Wednesday, March 28, 2012

Very funny and clever BIrdwatcher Video!!

We birdwatchers are indeed a rare breed although not quite yet 'fairly extinct; ;-)

Save the Sage Grouse

Please help Bird Explorers save the Sage Grouse by signing the following petition.

Thursday, March 22, 2012

Levaillant, Klaas and Narina: A Tale of Two Cuckoos and a Trogon

Above all, I thought particularly, that those parts of the globe which were unexplored, might give new information, and rectify the former errors; looking on that man as supremely happy, who should have the courage to trace them to their source. The interior parts of Africa appeared, for that purpose, a Peru.—It was virgin land. Ingrossed with these ideas, I persuaded myself, that the ardour of zeal might supply genius. Enthusiasm whispered, I was the being for whom this privilege was reserved; I listened to the pleasing seduction, from which moment I became devoted; neither the ties of love or friendship were able to shake my purpose.—I communicated my projects to no one; but inexorable and blind to every obstacle, left Paris the 17th of July, 1780.
—Le Vaillant, from the preface of the English edition (London, 1790)
Setting: Southern Africa, Cape Region, 1780s

Meet the main characters:
François Le Vaillant, the Intrepid Explorer
François Le Vaillant was born in Paramaribo, the capital of Dutch Guiana (Surinam), the son of the French consul. When his father returned to Europe, in 1763, he studied natural history at Metz. He was sent by the Dutch East India Company to the Cape Province of South Africa in 1781, and collected specimens there until 1784. He made three journeys, one around Cape Town and Saldanha Bay, one eastwards from the Cape and the third north of the Orange River and into Great Namaqualand.[1]

On his return he published Voyage dans l'intérieur de l'Afrique (1790, 2 vols.), and Second voyage dans l'intérieur de l'Afrique (1796, 3 vols.), both of which were translated into several languages. He also published Histoire naturelle des oiseaux d'Afrique (1796–1808, 6 vols.) with drawings by Jacques Barraband, Histoire naturelle des oiseaux de paradis (1801–06), Histoire naturelle des cotingas et des todiers (1804) and Histoire naturelle des calaos (1804). Levaillant’s illustrations often influenced scientific names given by, among others, Vieillot, Stephens and Wilkes.[2]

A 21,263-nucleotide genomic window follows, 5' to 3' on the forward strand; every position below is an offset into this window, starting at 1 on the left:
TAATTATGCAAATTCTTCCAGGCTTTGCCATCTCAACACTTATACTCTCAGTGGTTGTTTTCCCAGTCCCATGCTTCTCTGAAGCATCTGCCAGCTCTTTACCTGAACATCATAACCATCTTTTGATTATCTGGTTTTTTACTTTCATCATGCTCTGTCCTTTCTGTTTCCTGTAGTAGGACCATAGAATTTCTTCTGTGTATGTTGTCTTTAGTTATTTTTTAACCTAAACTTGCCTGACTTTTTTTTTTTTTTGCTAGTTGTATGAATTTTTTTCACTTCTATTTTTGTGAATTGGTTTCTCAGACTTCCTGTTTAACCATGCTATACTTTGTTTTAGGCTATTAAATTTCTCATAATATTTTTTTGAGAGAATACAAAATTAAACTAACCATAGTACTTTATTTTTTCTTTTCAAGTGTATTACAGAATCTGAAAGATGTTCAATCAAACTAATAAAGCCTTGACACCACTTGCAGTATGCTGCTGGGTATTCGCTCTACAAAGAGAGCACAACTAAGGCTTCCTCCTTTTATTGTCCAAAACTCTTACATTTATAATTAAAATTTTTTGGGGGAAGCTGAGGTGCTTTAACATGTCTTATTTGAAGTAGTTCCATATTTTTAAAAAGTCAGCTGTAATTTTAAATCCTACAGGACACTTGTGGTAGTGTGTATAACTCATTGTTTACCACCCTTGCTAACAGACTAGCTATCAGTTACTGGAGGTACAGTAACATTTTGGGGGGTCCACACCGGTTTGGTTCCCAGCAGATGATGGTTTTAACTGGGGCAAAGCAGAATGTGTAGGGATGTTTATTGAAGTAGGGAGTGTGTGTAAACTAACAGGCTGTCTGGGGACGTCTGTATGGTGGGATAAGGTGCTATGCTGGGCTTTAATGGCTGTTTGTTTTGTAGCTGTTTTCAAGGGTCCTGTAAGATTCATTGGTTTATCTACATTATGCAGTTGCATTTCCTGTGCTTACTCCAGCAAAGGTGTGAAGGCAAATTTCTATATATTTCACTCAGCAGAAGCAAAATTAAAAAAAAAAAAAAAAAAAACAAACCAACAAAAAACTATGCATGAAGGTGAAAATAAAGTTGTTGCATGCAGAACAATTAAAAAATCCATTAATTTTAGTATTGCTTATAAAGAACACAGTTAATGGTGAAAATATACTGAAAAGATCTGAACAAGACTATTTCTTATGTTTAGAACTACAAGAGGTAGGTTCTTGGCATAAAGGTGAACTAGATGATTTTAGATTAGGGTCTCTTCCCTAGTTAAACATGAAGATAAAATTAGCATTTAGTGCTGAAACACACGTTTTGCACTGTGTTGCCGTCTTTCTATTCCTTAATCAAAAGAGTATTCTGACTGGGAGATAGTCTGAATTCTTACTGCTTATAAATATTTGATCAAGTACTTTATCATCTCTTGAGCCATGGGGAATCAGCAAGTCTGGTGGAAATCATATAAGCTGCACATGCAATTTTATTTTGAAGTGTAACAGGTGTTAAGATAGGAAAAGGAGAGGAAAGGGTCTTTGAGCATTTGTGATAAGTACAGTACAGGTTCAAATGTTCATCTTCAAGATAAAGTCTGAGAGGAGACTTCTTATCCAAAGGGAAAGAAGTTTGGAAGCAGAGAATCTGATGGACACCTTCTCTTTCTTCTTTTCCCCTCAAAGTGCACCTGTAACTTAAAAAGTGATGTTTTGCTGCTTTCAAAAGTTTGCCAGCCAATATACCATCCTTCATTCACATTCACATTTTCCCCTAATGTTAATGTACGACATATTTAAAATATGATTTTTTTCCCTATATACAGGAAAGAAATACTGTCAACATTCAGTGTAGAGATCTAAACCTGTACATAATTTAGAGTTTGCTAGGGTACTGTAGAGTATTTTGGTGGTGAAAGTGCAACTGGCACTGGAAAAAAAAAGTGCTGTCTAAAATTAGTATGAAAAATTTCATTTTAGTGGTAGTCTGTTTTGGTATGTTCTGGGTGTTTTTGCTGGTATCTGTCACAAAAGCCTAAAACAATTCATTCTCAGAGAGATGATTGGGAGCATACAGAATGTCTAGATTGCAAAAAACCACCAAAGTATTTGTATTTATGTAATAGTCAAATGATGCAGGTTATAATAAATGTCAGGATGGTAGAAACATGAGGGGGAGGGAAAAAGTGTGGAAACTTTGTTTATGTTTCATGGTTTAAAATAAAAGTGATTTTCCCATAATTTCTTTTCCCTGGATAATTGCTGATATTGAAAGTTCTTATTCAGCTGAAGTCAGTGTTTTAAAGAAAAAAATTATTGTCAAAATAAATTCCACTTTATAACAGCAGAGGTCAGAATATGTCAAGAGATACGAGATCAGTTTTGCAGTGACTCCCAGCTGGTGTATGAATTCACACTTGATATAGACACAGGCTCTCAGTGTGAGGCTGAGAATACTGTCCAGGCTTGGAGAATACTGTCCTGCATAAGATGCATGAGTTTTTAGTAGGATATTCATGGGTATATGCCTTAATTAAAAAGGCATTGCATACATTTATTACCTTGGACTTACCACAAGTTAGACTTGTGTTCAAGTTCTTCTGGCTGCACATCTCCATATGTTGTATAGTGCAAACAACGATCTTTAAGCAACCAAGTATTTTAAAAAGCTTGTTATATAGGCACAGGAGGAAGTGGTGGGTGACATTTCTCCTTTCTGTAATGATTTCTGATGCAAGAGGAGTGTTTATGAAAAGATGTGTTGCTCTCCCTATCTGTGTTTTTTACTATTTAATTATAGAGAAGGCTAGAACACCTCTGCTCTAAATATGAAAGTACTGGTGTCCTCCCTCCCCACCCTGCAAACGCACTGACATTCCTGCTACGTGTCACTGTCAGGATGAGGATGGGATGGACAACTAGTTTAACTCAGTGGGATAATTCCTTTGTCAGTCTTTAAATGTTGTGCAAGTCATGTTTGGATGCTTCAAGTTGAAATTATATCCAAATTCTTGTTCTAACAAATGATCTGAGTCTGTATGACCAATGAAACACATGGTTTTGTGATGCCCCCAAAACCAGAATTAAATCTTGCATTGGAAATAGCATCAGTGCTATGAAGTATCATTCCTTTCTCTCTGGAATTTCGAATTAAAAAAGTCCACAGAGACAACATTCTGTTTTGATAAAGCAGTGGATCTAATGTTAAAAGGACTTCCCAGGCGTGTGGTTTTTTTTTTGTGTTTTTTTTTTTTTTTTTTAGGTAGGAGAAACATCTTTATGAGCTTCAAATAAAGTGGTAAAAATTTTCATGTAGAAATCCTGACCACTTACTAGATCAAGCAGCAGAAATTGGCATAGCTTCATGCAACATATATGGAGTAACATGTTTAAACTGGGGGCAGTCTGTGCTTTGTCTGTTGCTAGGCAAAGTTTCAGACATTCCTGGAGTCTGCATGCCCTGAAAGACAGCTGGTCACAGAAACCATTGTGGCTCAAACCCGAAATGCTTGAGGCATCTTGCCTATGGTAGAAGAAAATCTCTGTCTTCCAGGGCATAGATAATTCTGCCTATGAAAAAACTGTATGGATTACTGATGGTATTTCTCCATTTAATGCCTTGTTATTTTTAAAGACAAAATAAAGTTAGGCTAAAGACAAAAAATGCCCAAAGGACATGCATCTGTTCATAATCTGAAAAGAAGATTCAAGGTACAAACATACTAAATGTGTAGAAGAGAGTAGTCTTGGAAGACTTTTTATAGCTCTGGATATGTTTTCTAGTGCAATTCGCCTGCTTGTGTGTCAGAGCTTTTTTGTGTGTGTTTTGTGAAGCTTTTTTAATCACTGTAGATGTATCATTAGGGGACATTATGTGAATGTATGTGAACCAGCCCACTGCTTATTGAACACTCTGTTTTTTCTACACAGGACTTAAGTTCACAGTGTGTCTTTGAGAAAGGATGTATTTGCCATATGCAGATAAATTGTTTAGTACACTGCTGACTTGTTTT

Klaas, the Intrepid Guide

Klass, the guide of Le Vaillant, was from the KhoiKhoi Peoples.

In quitting the Cape, Klaas had been recommended to me, by Mr. Boers, as a man whose courage and fidelity might be depended on; he ordered him never to abandon me, promising a recompense if I returned safe to the Cape, and gave a satisfactory account of his conduct; he faithfully obeyed these orders, never quitting me in the hour of danger. . . . Klaas was now my equal, my brother, the confidant of my hopes and fears; more than once has he calmed my agitated mind, and re-animated my drooping courage. . . . I did not forget to draw a faithful resemblance of this worthy Hottentot, from which the annexed plate was engraved. [Vol. 1, pp. 250, 252-53]

The Khoikhoi ("people people" or "real people") or Khoi, in standardised Khoekhoe/Nama orthography spelled Khoekhoe, are a historical division of the Khoisan ethnic group, the native people of southwestern Africa, closely related to the Bushmen (or San, as the Khoikhoi called them). They had lived in southern Africa since the 5th century AD.[1] When European immigrants colonized the area in 1652, the Khoikhoi were practising extensive pastoral agriculture in the Cape region, with large herds of Nguni cattle. The European immigrants labeled them Hottentots, in imitation of the sound of the Khoekhoe language,[2] but this term is today considered derogatory by some.[3]

Narina, the Intrepid Mistress
Narina was the young Khoikhoi (Jeune Gonaquoise) and Mistress of Le Vaillant.

Le Vaillant would express his feelings for Klaas and Narina, through his naming of the Klaas's Cuckoo and the Narina Trogon. Klaas and Narina are the only two black Africans to have their names immortalised in the common and scientific names of birds.  Later, the Le Vaillant's Cuckoo would be named in honour of Le Vaillant himself along with several other bird species.  Today Le Vaillant is regarded of the Father of African Ornithology.

While their intriguing story played out in 1790s, none of them could have ever guessed the relevance they would have to modern day birders, and that all 3 of their names would live in perpetuity in the modern world through 2 handsome cuckoos and a beautiful trogon.  But such is the drama and history behind the exploration of the bird world.

Le Vaillant's Cuckoo
Clamator levaillantii
Monze, Zambia

Klaas's Cucko
Chrysococcyx klaas
Dadaaab Kenya
Narina Trogon
Apaloderma narina
-John and Elizabeth Gould Print

Friday, March 16, 2012

Meet Australia's Kookaburras

Australia has two Kookaburra Species:

The Laughing Kookaburra made famous in poems, stories and song which in found in Southern and Eastern Australia.

The Blue-winged Kookaburra which is common throughout Australia's north-country. Here is the female, which can be told by the ruddy-barred tail.

Both species have very raucous calls which sound like bawdy laughter.

The good folks at Xeno Canto have some good sound tracks:

 Laughing Kookaburra:

Blue-winged Kookaburra